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So.. if not type one??

Discussion in 'Parents of Children with Type 1' started by Kaylas mom, Dec 28, 2011.

  1. Kaylas mom

    Kaylas mom Approved members

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    I really don't think that Kayla doesn't have type one but I am just throwing it out there. I know she isn't like other kids with T1 though. We are coming up on two years here in a few months and really it isn't a tough road for her. She takes very little insulin, she is still "honeymooning" but has never come off insulin since going on it. Her I:C ratio's are pretty high for a teenager.. 1:20 and 1:30 depending on the meal her TDD ranges from about 11 to 15 units for a 103 lb kid. She has her highs and she has her lows but not like her other friends that are D.. her highest number ever has only been in the 370's and she has been in the 40's. She has been pumping for a year and other than just a little tweaking.. haven't changed a thing. I bumped up one basal by .010 over the summer and all is well again.

    Today at her endo appt, with the APRN that she always sees, except once a year when she sees the endo. She commented on what her autoimmunity status was because she doesn't present like a typical T1 kid. She looked back in her chart and saw she was positive for GAD65 and ICA and then said.. well, she does have the autoimmune markers though.

    Just wondering, what else could it be? Her brother is very much like her.. same positive antibodies.. high 2 hour pp numbers but not needing insulin yet. our youngest child positive GAD. Are there other types of type ones? Just looking for input not looking for a debate or saying my kid isn't diabetic.. if you know what I mean.
     
  2. tbcarrick

    tbcarrick Approved members

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    My son was in "honeymoon"for almost 3 years....Now he is higher everything.Big jump for us.He doesn't present the normal type 1 either,so his endo says..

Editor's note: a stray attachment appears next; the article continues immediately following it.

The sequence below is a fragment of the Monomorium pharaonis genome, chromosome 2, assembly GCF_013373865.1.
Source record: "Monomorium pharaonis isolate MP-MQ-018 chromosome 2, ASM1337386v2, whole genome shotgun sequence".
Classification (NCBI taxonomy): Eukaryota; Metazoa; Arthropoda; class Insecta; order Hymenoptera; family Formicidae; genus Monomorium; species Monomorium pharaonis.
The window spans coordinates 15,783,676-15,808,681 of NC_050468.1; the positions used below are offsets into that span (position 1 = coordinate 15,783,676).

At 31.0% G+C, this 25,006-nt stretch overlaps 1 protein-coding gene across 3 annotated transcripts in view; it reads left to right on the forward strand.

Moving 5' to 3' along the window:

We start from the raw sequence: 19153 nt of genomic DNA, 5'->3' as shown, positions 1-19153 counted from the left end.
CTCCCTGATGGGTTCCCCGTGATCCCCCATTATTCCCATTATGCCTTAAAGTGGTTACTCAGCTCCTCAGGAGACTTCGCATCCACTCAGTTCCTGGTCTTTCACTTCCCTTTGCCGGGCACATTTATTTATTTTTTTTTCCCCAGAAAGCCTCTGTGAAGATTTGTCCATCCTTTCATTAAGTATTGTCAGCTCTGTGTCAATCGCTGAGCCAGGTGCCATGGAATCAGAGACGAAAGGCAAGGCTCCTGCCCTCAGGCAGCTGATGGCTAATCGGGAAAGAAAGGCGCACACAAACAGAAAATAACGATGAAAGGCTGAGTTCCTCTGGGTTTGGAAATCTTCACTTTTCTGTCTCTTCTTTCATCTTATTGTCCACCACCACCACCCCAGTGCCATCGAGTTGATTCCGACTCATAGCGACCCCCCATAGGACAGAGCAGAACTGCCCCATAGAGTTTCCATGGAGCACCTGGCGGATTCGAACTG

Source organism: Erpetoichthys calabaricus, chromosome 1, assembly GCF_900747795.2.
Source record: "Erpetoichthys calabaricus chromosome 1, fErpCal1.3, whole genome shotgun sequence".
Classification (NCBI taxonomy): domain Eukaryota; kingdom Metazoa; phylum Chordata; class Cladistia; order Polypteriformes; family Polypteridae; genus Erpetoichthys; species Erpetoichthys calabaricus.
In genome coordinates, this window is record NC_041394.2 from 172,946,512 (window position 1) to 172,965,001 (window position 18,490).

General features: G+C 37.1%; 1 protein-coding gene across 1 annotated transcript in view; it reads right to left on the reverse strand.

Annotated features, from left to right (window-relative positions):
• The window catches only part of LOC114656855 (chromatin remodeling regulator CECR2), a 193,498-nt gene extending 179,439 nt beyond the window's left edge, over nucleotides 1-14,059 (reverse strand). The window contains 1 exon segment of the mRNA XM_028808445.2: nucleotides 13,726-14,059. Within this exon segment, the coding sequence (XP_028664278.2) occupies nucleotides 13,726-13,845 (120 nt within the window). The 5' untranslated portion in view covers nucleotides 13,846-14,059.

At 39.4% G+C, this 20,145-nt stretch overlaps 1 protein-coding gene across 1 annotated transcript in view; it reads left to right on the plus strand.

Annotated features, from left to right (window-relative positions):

3. Amy C.

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    If she is this easy to control, I would count my blessings. My son stays in great control, as long as he gets insulin when he eats.

    Whatever she has, the treatment seems to be insulin.
     
  4. Caldercup

    Caldercup Approved members

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    We've had a similar experience -- really long honeymoon, great A1Cs, no big extremes, no scary night lows, no problems with the pump...

    He's just now coming off of the honeymoon three years in and we're seeing things change a bit, but still fairly easy to manage.

    I keep waiting for "the other shoe to drop," but maybe there are some lucky individuals who are like this.
     
  5. Kaylas mom

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    Thanks, it is reassuring that she is not an oddity like the aprn made it seem. :)
     
  6. Lee

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    Sigh...Coco used to be that way - for 2 1/2 years. I miss it. Now it is just insane.
     
  7. TheFormerLantusFiend

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    I think it's latent autoimmune diabetes of adulthood minus the adulthood.
     
  8. sarahspins

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    I had an atypical presentation because my D was caught on accident and I honeymooned for about 18 months. I had very high levels of antibodies when they were finally checked 10 or 11 months in. At 150lbs I had a tdd in the 14-18u/day range and when my honeymoon stopped my insulin needs just about doubled overnight and I became much more prone to highs over 200 and ketones (neither of which had been much of a problem for me before then.. a "bad" number for a skipped meal bolus for example was only around 180).

    Personally,I would think given your daughter's extended honeymoon as well as your son who has been diagnosed for nearly a year now and isn't on insulin yet (right?), that this is just what is "normal" for your kids... it may be more on one extreme of normal as far as the general T1 population goes, but that doesn't really mean you should worry it's something else.

    Personally, enjoy it :) I wish I could go back in time to when my D management was more forgiving than it is now ;)
     
  9. jilmarie

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    I agree with the other posters. If she is positive for antibodies, that confirms the autoimmune component.

    If I remember correctly (and I may not), wasn't Kayla's D caught incredibly early? Didn't she have a near-normal A1c? She probably could have gone undiagnosed for several more months. My bet is that your kids just have very long, strong honeymoons, coupled with a very early diagnosis.

    Be thankful that Kayla's honeymoon is strong during puberty. It's one of the most difficult times to manage blood sugars!
     
  10. mom24grlz

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    i just googled this, and it does sound like maybe she does have this version of diabetes.
     

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